The Ending of Mark -- By: Robert H. Stein
BBR 18:1 (2008) p. 79
The Ending of Mark
The Southern Baptist Theological Seminary, Louisville
With the recognition that Mark 16:8 is the most authentic ending of the second Gospel, debate has raged over whether this is the Evangelist’s intended ending or whether his intended ending was lost. In the first part of the 20th century, the predominant view was that the original ending had been lost, but in the latter part of the century this was replaced by the view that 16:8 was Mark’s intended ending, and numerous attempts were made to explain how 16:8 serves as a fitting ending for the Gospel. The present article seeks to demonstrate that 16:8 is not the Evangelist’s intended ending. The two main arguments given are that Mark 14:28 and 16:7 are Markan insertions that point to a postresurrection meeting of Jesus and the disciples in Galilee and that it is very unlikely that the Evangelist would have left this prophecy unfulfilled by ending abruptly with 16:8. This would be the only unfulfilled prophecy of Jesus in Mark except for the prophecy concerning his parousia. The second argument is that in contrast to modern reader-response interpretations of 16:1-8, the emphasis of these verses is not about the disciples and their failures but on Jesus Christ, the Son of God (1:1), and the key verses are 16:6-7 and not 16:8.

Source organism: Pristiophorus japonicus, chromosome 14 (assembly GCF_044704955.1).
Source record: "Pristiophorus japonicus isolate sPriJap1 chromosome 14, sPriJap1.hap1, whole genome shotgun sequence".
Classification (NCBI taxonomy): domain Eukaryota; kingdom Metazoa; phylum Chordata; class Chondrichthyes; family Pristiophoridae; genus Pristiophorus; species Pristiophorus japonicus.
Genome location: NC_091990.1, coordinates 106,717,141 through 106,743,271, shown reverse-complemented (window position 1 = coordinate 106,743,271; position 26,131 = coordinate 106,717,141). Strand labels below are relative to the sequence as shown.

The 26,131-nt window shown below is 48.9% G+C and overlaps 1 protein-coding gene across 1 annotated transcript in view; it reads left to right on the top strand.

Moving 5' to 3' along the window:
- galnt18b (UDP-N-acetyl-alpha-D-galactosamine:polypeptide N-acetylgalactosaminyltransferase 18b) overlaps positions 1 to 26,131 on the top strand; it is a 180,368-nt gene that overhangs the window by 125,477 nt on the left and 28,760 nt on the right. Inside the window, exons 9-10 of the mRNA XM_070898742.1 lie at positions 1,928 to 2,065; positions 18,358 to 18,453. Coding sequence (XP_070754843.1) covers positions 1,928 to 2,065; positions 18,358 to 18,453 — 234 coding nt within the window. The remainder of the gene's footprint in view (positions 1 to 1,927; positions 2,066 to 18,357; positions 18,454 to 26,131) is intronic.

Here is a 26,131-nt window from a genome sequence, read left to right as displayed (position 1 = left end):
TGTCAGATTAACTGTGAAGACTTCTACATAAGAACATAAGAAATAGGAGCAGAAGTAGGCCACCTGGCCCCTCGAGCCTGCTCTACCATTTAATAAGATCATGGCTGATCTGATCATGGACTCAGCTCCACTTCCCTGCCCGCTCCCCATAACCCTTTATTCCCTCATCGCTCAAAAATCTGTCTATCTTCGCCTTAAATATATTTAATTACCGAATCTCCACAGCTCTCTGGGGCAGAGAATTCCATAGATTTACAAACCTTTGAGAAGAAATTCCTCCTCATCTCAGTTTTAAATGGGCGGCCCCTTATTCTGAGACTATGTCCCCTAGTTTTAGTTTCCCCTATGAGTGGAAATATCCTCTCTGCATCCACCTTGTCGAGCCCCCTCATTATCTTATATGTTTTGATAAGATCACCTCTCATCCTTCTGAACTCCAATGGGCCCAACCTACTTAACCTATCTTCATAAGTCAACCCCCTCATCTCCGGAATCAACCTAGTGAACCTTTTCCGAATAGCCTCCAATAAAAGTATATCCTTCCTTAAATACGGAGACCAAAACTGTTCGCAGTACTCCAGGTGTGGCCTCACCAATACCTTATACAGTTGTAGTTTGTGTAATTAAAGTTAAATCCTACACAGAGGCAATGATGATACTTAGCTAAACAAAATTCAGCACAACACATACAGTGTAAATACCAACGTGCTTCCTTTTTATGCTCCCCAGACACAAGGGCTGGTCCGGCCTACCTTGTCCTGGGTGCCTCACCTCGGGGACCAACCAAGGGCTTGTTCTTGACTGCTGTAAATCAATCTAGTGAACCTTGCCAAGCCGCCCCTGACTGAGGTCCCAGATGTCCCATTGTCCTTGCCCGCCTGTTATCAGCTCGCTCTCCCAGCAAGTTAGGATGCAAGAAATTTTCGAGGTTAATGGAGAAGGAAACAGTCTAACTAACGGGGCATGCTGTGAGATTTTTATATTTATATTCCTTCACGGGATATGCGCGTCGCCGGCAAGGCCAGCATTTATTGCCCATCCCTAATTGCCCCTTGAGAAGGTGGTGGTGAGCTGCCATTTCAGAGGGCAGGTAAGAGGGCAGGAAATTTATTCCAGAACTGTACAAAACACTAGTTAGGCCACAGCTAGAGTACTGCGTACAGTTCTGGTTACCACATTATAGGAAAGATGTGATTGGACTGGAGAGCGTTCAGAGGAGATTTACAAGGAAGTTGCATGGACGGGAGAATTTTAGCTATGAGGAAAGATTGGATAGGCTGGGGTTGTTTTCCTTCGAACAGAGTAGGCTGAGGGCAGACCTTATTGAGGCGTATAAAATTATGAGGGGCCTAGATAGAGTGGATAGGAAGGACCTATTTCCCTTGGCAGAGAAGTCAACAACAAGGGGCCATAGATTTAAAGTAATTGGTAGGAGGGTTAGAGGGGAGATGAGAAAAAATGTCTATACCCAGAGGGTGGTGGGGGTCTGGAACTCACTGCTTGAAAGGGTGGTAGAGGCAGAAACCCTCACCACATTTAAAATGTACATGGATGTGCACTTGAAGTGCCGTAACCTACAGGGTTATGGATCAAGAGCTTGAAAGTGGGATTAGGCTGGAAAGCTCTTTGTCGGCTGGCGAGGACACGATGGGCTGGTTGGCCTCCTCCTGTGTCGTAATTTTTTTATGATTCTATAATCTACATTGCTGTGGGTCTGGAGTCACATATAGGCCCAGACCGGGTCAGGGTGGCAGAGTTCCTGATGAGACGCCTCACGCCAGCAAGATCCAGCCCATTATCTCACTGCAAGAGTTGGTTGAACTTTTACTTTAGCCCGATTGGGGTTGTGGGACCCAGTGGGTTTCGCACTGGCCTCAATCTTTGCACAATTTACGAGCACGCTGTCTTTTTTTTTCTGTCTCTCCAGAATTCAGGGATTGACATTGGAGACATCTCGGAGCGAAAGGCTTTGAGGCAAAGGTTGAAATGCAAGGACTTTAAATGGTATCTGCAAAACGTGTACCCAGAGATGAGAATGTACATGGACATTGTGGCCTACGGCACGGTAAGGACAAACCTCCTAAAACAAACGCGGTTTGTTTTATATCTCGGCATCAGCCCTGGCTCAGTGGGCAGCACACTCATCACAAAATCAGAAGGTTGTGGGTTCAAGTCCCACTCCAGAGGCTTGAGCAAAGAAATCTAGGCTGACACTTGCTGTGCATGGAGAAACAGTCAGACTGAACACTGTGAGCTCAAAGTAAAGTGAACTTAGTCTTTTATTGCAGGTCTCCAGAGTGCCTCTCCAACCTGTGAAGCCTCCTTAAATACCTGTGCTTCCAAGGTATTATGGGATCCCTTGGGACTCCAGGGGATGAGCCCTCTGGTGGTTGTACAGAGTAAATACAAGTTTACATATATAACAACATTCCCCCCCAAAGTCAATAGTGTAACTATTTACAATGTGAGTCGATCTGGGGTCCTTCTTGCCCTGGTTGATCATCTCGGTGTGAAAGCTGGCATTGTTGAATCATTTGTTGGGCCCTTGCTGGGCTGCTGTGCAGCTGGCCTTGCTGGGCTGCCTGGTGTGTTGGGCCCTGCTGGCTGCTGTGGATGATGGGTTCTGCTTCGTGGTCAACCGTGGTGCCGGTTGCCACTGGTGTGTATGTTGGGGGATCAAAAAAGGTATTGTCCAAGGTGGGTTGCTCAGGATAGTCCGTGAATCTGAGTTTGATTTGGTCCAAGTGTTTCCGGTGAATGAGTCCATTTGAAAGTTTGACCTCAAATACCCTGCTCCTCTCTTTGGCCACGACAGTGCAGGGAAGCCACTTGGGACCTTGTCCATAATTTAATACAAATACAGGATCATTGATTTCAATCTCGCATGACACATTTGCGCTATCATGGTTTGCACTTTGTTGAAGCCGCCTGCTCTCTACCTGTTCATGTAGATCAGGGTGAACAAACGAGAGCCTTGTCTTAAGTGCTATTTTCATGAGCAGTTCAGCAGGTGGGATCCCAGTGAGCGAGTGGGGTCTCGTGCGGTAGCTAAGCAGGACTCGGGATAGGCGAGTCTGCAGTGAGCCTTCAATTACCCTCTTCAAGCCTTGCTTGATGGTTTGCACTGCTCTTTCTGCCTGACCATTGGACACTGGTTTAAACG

Key Words: Ending of Mark, NT textual criticism, γάρ as an ending of a book, Mark 14:28, Mark 16:1-8
The ending of the Gospel of Mark has been called “the greatest of all literary mysteries,”1 and “the gravest textual problem in the NT,”2 and in recent years it has certainly been the most discussed. Although Eusebius addressed this problem, by the middle ages, it was assumed that Mark ended with the longer ending, 16:9-20. When Erasmus produced the first published Greek NT, the half-dozen Greek manuscripts available to him all contained these verses, and consequently, the users of his text all assumed that the text ended with 16:9-20.3 With the continual discovery of
BBR 18:1 (2008) p. 80
Greek manuscripts, some predating the ones used by Erasmus by almost a thousand years, questions began to arise as to the accuracy of the “received text.” It soon became clear that there were a number of variant endings of Mark found in the manuscript tradi...
Click here to subscribe